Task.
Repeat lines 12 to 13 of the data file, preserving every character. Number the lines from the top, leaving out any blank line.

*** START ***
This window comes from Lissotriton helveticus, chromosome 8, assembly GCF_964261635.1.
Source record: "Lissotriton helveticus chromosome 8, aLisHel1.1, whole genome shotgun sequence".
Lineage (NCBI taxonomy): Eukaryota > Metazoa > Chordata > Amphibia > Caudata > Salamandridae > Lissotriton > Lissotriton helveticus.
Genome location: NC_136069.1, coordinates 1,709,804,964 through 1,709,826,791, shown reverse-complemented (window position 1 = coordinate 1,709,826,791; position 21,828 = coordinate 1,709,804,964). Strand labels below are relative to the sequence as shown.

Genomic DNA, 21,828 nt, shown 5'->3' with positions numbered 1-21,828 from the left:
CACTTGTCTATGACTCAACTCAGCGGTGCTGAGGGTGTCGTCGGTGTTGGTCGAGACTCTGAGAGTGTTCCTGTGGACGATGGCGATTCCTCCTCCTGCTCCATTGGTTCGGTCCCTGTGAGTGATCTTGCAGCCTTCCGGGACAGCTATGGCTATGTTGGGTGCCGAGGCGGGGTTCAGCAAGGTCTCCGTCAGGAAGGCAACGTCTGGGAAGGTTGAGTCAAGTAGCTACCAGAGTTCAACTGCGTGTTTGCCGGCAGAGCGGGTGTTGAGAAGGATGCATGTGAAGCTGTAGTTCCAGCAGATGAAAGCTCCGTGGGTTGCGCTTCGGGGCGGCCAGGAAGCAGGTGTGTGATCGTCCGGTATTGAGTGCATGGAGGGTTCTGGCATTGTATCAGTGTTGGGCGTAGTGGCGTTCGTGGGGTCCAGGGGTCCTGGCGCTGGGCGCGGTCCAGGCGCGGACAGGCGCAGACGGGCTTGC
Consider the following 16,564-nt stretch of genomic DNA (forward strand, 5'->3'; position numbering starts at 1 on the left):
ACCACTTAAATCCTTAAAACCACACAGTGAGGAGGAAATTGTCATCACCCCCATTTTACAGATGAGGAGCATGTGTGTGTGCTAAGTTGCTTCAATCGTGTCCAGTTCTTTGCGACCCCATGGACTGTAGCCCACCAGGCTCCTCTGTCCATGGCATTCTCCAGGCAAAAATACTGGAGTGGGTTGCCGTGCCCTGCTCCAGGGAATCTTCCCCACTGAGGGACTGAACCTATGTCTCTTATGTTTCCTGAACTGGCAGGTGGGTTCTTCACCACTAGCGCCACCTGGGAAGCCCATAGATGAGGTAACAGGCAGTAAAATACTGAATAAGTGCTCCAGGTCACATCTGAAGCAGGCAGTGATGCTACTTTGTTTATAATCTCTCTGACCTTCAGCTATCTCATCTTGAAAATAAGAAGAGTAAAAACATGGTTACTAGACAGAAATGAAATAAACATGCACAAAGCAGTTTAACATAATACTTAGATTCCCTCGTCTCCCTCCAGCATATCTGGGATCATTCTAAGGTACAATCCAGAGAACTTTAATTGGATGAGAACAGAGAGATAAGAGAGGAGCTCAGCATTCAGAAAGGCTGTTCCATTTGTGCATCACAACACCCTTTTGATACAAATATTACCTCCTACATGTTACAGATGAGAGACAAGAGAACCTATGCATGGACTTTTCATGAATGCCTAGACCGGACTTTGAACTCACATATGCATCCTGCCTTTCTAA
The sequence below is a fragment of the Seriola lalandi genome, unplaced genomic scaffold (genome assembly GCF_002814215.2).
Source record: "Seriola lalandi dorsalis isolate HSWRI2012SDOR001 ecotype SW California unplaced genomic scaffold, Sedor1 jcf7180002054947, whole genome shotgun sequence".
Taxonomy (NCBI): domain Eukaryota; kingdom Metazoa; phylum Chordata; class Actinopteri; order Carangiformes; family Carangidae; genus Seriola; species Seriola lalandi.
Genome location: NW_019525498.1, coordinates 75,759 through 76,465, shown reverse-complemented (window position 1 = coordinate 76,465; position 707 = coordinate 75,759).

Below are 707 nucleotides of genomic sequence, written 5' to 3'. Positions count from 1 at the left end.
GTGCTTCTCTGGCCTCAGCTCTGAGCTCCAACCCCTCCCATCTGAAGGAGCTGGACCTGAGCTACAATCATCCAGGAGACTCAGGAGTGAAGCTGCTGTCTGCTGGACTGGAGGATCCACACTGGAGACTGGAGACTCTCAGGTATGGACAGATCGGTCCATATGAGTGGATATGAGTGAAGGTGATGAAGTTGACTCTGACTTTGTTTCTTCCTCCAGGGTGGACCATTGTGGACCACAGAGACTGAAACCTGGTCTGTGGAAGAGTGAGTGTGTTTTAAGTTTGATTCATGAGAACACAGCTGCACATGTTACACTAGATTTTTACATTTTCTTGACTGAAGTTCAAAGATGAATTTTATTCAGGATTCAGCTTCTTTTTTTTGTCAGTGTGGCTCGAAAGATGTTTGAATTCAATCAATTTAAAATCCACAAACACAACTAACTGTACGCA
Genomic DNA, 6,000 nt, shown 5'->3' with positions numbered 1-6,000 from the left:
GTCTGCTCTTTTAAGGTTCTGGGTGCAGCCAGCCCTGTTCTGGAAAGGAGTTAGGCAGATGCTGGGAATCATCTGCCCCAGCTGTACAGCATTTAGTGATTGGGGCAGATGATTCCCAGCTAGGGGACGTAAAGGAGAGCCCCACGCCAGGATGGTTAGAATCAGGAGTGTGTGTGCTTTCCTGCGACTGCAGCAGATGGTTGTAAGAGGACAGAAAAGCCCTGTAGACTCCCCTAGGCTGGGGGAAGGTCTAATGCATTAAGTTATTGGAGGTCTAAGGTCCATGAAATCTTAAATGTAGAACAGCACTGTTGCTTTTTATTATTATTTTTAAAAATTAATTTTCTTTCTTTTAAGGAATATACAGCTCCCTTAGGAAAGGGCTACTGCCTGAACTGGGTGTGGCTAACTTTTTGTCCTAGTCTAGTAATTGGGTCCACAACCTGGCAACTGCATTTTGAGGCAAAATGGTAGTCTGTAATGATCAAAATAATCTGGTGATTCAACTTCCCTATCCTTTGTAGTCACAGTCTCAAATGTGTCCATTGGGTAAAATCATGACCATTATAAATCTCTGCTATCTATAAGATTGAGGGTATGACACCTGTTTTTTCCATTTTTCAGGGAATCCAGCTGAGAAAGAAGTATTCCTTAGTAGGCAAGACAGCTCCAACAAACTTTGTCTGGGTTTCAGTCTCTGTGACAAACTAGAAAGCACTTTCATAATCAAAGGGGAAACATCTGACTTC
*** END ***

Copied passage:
Genome location: NW_019525498.1, coordinates 75,759 through 76,465, shown reverse-complemented (window position 1 = coordinate 76,465; position 707 = coordinate 75,759).

Below are 707 nucleotides of genomic sequence, written 5' to 3'. Positions count from 1 at the left end.